I was reminded during a tour of Canterbury Cathedral in Canterbury, England that egos were as big, if not bigger, in 1170 than they are today. Surely power and status are the main reason for the driven characteristics of the Kings and Queens of England.
The death of Thomas Becket, who became Archbishop of Canterbury in 1162 by King Henry II, soon met with disharmony when Becket’s allegiance to the Pope and the church undermined his allegiance to King Henry II, his supposed best friend. Becket was exiled to France after he and King Henry II fell out with each other.
Returning to England in 1170, Thomas Becket was murdered by four knights who overheard King Henry II say, “Who will rid me of this meddlesome priest?” On December 29, 1170, Becket, who strayed from being a “yes” man to King Henry II, was killed.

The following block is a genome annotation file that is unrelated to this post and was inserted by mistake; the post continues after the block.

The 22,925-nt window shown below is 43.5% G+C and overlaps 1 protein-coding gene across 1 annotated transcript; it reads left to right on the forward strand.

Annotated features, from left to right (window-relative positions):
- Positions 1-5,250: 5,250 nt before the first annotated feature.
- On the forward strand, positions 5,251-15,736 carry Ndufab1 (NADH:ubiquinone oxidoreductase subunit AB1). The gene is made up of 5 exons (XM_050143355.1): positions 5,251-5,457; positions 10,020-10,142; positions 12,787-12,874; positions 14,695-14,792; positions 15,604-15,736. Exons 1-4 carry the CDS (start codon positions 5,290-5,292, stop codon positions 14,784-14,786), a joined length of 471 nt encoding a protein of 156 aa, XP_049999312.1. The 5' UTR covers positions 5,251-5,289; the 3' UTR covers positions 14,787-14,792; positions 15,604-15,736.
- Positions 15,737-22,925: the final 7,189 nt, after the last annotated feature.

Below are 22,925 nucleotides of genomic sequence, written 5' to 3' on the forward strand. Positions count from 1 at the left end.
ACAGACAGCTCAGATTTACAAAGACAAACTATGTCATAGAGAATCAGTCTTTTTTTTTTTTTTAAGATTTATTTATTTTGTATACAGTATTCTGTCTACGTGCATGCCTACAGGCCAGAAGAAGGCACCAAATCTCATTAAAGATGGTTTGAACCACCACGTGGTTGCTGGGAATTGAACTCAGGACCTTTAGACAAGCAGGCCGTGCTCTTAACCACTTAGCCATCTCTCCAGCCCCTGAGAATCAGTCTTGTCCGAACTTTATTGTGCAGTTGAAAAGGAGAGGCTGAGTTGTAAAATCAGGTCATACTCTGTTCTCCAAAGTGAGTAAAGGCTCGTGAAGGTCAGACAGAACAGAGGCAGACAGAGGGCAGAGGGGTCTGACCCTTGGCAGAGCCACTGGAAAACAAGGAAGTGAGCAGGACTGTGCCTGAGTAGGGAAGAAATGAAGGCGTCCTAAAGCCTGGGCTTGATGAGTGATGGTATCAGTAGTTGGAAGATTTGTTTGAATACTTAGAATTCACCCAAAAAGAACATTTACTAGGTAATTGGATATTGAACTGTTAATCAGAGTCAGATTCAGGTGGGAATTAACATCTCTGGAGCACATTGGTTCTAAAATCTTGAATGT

King Henry II spent a lot of time trying to control the world around himself from an external view. I can only speculate that if the King would have only spent more time nurturing his inner world, he and Becket’s friendship would have taken a more positive spin. Instead, this historical cathedral has become a pilgrimage to Thomas Becket, murdered Archbishop of Canterbury.
Because of our conceited nature and a desire for self-importance, our ego spends a lot of time looking to the outside world for acceptance and authority instead of reflecting on our inner self. Try investigating your own life’s meanings and beliefs. Becket knew his allegiances and stood up for what he believed without force or power.
What are you doing about your need for control of others, or your need for them to do what you think is the right way and the only way? Many tragic stories of egos gone awry come from this part of the world. Can we look within, find a deeper connection with others and admit that we are the reason behind our strained relationships?
I’m willing to learn to put my ego aside every time I find myself in a confrontational situation and change my strategy from chaos in favor of peace. I don’t want to be a King Henry and regret a decision I made that will come back to haunt me later.